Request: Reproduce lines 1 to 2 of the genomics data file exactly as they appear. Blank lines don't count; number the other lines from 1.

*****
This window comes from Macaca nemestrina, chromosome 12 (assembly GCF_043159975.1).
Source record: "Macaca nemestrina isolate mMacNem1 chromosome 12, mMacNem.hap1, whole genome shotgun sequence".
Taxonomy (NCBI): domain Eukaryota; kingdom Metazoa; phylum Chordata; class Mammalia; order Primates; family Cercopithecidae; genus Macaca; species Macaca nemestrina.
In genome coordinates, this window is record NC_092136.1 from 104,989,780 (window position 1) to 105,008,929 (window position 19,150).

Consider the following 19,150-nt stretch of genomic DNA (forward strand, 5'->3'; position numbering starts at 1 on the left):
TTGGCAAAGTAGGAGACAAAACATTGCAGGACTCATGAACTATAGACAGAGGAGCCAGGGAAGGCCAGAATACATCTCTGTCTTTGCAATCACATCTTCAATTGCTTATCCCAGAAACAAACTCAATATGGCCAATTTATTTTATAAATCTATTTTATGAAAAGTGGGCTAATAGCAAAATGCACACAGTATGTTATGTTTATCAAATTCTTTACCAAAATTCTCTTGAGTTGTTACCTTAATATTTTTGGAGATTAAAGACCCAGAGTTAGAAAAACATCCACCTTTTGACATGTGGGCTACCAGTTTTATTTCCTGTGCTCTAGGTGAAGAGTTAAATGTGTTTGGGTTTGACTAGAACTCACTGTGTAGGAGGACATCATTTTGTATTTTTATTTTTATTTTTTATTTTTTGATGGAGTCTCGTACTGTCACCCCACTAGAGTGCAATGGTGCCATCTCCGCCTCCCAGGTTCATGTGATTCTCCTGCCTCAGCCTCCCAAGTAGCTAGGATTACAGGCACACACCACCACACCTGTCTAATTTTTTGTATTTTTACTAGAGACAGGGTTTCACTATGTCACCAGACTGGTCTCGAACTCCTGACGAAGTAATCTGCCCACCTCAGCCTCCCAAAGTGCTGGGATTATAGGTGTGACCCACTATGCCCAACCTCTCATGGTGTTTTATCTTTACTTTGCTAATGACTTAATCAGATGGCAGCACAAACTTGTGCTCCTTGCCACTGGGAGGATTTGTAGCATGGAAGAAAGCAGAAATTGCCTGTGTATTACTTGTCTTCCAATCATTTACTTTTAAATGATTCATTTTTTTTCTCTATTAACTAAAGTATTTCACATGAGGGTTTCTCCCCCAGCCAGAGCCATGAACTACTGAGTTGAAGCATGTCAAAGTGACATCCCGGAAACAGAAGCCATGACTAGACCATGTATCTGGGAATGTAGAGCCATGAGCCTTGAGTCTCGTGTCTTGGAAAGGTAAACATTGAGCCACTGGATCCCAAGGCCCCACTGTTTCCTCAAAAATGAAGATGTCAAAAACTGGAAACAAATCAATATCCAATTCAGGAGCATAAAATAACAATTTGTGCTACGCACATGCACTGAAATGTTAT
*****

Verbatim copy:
This window comes from Macaca nemestrina, chromosome 12 (assembly GCF_043159975.1).
Source record: "Macaca nemestrina isolate mMacNem1 chromosome 12, mMacNem.hap1, whole genome shotgun sequence".